Three poems by Jenny Lewis:

Fathom

 

my face
is changing again

 
I caught it in a different light
yesterday
 

the flaky grey
of ocean-going
tankers
 

my face has turned
to someone else’s
 

inside the inside
of the ocean, fish are hanging
cuttle-coloured
 

they sway, silent
not even a rattle of bones
 

and the dead stir in us too,
coming as they do from the weight
of darkness
 

they want our breath
 

want to tunnel out of us,
force apart our gullets,
appear stark-white
 

and raving at daylight
 
one more moment
they plead
just one more

From Fathom, Oxford Poets Carcanet, 2007

Maker

for Pedro Bosch

 

this is the place where broken
things come to rest from their brokenness
they can’t get the taste of terracotta
out of their mouths

 
they know they came from mud –
only yesterday
 
they were a substance
to be walked on

now their bridles, wings, trunks
hold unexplained shadows

the moon
eyes the world from their jagged holes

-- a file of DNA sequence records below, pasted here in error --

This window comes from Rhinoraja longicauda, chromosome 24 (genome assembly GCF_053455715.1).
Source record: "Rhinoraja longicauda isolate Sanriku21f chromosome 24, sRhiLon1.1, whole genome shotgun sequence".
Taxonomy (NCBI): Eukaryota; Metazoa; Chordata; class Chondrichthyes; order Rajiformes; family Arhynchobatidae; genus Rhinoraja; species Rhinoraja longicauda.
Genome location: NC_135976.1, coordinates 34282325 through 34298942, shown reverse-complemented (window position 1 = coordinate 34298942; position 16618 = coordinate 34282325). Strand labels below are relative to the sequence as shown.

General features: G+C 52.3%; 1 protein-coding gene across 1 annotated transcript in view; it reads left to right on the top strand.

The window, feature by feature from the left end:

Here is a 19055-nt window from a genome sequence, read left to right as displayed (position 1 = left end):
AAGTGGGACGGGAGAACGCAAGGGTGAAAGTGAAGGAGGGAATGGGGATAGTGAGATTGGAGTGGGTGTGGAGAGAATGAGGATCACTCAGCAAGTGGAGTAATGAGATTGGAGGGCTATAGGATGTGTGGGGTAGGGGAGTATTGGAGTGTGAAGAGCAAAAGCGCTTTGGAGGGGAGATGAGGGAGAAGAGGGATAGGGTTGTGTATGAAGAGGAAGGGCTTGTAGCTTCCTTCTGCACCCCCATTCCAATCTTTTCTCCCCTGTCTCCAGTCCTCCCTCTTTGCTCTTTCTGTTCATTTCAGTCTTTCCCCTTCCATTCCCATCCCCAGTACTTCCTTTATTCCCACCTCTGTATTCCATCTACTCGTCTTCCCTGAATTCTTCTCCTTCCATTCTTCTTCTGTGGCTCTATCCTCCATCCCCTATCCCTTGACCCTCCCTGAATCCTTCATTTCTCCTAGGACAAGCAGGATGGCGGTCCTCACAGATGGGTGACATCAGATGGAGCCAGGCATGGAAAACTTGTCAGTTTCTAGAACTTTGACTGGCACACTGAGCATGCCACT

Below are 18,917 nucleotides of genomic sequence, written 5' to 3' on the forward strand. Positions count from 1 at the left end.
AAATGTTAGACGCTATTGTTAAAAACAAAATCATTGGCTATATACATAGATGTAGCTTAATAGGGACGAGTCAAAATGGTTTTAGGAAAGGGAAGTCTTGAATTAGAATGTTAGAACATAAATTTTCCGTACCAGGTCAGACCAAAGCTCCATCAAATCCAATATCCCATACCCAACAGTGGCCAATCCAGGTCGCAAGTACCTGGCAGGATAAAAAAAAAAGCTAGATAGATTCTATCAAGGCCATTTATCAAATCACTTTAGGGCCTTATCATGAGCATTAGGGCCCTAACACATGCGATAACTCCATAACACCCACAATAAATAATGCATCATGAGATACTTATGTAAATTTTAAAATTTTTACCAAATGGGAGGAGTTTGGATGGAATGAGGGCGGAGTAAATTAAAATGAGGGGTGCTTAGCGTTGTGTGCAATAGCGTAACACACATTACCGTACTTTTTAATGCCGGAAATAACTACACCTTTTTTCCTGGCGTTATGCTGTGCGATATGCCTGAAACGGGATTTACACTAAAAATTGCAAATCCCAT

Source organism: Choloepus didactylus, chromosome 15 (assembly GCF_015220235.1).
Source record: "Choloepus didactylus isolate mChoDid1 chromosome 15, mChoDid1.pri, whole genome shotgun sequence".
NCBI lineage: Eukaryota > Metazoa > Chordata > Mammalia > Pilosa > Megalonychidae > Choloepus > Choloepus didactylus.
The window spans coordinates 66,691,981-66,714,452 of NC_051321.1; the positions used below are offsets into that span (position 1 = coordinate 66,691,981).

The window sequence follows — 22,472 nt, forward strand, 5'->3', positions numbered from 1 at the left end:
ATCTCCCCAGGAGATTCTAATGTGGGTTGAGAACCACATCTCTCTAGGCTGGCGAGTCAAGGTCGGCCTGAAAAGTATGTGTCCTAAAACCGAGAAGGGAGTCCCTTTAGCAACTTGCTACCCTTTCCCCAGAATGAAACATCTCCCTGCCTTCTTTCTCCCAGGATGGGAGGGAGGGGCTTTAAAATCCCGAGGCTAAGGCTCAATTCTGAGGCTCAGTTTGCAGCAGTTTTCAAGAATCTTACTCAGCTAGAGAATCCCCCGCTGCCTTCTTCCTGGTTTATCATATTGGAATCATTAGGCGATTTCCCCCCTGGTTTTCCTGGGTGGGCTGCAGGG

above them, peacocks roost in the trees –
Neem, Arjuna and the Banyan

under which Krishna sat
scooping butter

the bark’s twisted textures
are ropes going into the earth

resting before the spring burst
of growth, green after green

reaching for the sky with its
shattering light.

 First published in Mascara Literary Review, 2012

Song for Inanna/ Ishtar

Your eyes, the twin rivers
Tigris and Euphrates,
two great flocks winding through the night
mirrored by star-fields.

Capriciously, you dispose of your lovers –
the gardener, the water-carrier, the leopard-headed king.
You indulged him a full year until he was led
uncomplaining to the edge of the furrow.

Your breath smells of hooves and spit.
Your body emits the shimmer of bulls.
The grain of your groin is horned and cloven.
When you open your legs
your vastness swallows us whole.

From Singing for Inanna, Mulfran Press, 2014

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